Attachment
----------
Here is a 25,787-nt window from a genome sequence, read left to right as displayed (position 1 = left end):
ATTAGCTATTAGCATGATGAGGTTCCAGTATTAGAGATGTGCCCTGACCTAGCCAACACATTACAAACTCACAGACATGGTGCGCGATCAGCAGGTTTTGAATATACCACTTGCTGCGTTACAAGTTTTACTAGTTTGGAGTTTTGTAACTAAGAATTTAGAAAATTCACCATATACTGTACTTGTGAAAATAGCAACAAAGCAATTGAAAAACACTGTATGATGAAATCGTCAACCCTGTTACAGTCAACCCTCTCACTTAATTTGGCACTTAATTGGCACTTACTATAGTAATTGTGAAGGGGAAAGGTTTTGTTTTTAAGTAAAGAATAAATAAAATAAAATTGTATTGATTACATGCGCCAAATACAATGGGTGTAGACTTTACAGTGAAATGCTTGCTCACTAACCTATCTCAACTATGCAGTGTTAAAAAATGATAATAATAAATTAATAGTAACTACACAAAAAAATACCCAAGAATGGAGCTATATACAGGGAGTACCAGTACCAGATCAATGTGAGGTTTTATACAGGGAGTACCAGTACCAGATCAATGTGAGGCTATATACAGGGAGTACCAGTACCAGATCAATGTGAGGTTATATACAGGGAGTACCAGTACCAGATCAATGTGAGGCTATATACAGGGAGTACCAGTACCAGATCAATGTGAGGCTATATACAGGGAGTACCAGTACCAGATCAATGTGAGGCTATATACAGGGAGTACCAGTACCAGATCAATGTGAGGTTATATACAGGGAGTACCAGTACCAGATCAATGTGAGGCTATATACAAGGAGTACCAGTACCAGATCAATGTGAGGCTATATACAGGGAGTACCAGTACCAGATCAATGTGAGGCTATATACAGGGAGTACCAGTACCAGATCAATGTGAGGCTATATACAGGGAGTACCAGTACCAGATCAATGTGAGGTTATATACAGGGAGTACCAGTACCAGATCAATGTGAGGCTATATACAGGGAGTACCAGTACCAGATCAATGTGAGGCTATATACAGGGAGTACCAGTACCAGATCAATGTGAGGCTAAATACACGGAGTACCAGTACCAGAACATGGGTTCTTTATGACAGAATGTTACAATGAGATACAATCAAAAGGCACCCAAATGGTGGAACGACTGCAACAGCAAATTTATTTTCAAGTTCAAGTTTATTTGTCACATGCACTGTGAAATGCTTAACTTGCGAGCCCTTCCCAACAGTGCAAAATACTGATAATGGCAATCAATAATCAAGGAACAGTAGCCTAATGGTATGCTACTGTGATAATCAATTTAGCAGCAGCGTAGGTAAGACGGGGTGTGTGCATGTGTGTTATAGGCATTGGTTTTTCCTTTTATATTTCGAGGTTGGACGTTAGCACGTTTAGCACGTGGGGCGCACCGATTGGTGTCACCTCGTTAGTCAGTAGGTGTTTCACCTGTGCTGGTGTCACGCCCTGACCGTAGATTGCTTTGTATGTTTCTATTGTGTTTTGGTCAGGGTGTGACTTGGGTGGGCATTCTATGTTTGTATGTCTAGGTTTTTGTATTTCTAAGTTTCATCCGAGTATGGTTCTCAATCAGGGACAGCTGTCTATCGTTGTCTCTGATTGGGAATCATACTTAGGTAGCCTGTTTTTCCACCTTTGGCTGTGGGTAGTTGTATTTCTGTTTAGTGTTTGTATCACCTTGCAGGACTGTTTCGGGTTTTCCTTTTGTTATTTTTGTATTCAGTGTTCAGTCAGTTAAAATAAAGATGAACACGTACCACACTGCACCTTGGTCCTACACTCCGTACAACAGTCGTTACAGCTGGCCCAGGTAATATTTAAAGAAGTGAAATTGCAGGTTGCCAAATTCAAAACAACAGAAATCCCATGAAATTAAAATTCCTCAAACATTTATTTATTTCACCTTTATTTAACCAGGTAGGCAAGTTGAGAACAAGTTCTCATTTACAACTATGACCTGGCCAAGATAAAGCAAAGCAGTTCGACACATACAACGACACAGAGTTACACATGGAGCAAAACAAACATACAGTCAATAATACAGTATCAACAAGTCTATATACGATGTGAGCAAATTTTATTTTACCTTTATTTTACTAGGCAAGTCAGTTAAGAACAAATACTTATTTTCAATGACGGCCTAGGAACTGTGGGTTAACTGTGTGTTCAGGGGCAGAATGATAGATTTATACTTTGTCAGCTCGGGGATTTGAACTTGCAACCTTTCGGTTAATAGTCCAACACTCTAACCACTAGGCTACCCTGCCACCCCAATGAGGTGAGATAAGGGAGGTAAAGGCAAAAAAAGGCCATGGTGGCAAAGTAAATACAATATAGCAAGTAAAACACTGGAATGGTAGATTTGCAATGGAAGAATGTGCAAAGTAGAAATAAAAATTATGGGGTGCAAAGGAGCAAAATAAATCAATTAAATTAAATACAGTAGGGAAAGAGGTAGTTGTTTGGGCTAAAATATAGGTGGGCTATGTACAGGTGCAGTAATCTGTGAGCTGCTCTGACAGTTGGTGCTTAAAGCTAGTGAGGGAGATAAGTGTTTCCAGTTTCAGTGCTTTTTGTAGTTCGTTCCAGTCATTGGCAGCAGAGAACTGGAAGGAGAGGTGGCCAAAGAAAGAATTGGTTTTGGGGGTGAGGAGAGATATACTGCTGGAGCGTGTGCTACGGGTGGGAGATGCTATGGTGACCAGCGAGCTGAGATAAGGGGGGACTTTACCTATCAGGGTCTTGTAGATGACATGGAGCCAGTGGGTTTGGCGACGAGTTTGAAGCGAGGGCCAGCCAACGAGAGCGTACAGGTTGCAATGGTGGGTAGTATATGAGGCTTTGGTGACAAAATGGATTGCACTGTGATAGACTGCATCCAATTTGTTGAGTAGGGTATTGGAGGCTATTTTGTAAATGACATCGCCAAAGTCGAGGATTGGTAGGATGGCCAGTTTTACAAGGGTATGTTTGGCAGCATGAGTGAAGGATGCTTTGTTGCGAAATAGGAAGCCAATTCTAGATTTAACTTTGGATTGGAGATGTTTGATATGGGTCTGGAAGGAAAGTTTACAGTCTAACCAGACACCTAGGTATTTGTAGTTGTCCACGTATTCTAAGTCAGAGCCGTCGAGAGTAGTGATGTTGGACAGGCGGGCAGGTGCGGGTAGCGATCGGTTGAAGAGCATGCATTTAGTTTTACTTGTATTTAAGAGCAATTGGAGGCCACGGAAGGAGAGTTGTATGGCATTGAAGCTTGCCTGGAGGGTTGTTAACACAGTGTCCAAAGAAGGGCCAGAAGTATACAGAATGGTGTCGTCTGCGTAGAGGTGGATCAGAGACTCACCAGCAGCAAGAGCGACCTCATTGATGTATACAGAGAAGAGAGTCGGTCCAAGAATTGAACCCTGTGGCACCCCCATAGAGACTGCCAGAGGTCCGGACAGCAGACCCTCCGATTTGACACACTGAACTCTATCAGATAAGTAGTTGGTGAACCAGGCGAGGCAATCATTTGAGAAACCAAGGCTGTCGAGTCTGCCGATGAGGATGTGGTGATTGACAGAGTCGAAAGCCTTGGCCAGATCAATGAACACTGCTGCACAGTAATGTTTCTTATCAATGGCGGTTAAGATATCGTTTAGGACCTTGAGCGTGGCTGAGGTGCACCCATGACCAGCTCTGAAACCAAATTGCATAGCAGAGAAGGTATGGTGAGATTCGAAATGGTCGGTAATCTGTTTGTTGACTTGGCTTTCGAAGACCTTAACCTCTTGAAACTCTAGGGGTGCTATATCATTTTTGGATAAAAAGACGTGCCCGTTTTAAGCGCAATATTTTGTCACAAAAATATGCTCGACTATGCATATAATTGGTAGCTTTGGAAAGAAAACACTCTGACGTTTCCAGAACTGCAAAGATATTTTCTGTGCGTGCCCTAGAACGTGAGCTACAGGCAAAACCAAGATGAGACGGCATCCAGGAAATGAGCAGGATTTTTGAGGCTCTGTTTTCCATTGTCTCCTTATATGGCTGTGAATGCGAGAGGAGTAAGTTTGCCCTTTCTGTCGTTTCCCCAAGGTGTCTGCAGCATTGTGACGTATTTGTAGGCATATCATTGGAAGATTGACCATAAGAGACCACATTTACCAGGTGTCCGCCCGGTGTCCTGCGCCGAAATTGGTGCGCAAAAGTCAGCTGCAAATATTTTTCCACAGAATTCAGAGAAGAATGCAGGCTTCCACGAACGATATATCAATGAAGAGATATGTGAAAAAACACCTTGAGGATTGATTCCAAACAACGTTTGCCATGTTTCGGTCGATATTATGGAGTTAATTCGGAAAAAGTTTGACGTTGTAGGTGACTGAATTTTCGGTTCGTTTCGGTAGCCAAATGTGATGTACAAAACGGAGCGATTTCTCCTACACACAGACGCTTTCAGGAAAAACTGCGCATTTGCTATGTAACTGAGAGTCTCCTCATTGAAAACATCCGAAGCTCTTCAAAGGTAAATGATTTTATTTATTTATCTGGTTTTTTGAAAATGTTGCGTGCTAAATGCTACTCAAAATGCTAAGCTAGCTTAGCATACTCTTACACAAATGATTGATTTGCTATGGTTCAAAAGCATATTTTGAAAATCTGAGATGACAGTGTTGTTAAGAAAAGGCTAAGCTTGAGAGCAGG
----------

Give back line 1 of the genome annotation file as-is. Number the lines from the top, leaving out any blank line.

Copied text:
Here is a 25,787-nt window from a genome sequence, read left to right as displayed (position 1 = left end):